Ian Allan answers your fantasy football questions. In this edition: What to make of the albatross contracts of Jared Goff and Carson Wentz. James Robinson's future in Jacksonville. And defending against tanking teams in a fantasy league.

Question 1

Jared Goff and Carson Wentz went #1 and #2 overall in the draft. Both signed huge contract extensions and now it appears both are on shaky ground with their teams. Which of the two do you think is most likely to be traded? And if so, what teams do you think would be willing to take them on?

Joe Goins (Folsom, CA)

With their contracts, I don’t think either of them is going anywhere this year. They’ll remain with the Rams and Eagles for the 2021 season. Of the two, I think Wentz is more likely to salvage things. He’s played at an MVP level in the past, and he’s been hampered by extenuating circumstances. He had a serious knee injury, and the Eagles were undermined by offensive line issues last year. The Eagles fired Doug Pederson, and I think the thinking there is to bring in a coach who can fix Wentz – they picked Wentz over Pederson. The Eagles traded away multiple first-round picks to get Wentz and signed him in a huge extension; I think the thinking is that they need to give it another year to see if they can get him back to being a top-10 quarterback.

With Goff, it seems more like the Rams are simply realizing they erred badly in giving him a big contract. He’s had the players around him and he’s been healthy. It just seems like he’s never going to be more than a lesser starter. He’s got a nice arm, but with no ability to make plays off script. There’s no mobility, and he doesn’t have that Brees-Brady ability to be a Jedi when he’s looking at how defenses are lining up. They’re paying him $33 million, and the team would be a lot better if they were using a cheap quarterback and allocating that money elsewhere. So with the Rams, I think it’s just a case of them waiting to get rid of the contract at the right time. They’ll release Goff next year. With Wentz, he might also be released in a year (some would say that he will be released in a year) but there’s more of a chance that he might turn things around.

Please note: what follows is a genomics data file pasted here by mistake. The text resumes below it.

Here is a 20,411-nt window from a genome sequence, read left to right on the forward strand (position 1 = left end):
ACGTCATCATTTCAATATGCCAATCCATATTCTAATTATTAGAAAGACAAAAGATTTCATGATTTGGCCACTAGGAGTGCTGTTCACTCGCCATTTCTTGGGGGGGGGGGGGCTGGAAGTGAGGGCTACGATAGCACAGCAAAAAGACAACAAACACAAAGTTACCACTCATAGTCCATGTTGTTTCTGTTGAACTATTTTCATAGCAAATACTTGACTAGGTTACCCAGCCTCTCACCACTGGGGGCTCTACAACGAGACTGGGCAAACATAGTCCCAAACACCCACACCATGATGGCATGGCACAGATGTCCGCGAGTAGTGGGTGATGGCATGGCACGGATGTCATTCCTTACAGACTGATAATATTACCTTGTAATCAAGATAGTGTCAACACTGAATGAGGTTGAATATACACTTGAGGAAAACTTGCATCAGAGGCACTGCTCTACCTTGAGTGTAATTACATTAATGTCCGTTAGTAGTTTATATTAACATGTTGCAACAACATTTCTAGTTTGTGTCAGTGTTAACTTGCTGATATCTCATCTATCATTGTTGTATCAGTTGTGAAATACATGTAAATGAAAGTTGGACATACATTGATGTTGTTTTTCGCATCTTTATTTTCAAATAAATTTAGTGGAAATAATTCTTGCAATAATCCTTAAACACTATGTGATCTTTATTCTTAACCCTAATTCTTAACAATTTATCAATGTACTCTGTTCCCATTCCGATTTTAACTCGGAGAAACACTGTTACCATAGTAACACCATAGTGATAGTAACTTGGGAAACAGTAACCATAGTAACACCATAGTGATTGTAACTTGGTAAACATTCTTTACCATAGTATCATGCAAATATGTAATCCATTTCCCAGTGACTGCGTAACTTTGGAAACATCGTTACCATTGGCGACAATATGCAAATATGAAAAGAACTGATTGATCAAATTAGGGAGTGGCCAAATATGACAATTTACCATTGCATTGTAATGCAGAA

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Question 2

I have James Robinson in my keeper league and he had a terrific season much of which was due to little or no other running back competition. I know very little about Urban Meyer so wondering what type of offense he is known for and how that might impact Robinson.

Howie Fishman (Hermosa Beach, CA)

I would think Robinson will be an opening day starter for Jacksonville. Let’s see who else gets added in free agency or the draft. I would think they’ll be looking to add another viable player at that position, possibly going to more of a committee approach. I don’t know how heavily Meyer plans to get involved in the offense. He’s hired Darrell Bevell to serve as their offensive coordinator, and he’s one of the most experienced coaches in the league at that spot. Using standard fantasy scoring, he’s overseen eight offenses that have ranked in the top 10 in rushing production. All of those offenses, however, had Adrian Peterson or Marshawn Lynch starting at tailback (none of Bevell’s last four offenses have ranked higher than 20th). Bevell’s last 10 offenses have averaged 124 rushing yards per game and 13 TD runs per season.


Bevell more recently has emphasized the pass. His last five teams have all ranked between 7th and 12th in passing (again, that’s using standard fantasy scoring). All of those teams, however, had a high-caliber quarterback under center (Russell Wilson and Matthew Stafford). This upcoming Jacksonville team should have Trevor Lawrence starting at quarterback, and he might be an above-average starter in his first year.


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Question 3

I missed responding to the question about Team A not starting his best lineup at the end of the year to help another team win. We are a head-to-head league. I have been keeping track for a few years of BAD BEATs and LUCKY WINS. A Bad Beat is when the 2nd- or 3rd-highest scoring team of the week gets beat. A Lucky Win is when the 2nd-or 3rd-lowest scoring team for the week gets a win. There were a lot, and a lot of complaints. This past year we continued to use Head-To-Head, but added an additional Win for the top six scoring teams that week, and an additional loss to the lowest scoring teams that week. Problem basically solved. We use the CBS website for our league. In addition to our weekly head-to-head schedule, after the final game of the week I added a second set of pairings ... win the top 6 scoring teams against the bottom six scoring teams. That way the standings was always updated.


That could be a nice way to go. It retains some of the selling points of the head-to-head format while also giving the good franchises a better opportunity to eventually win out. Thanks for writing.

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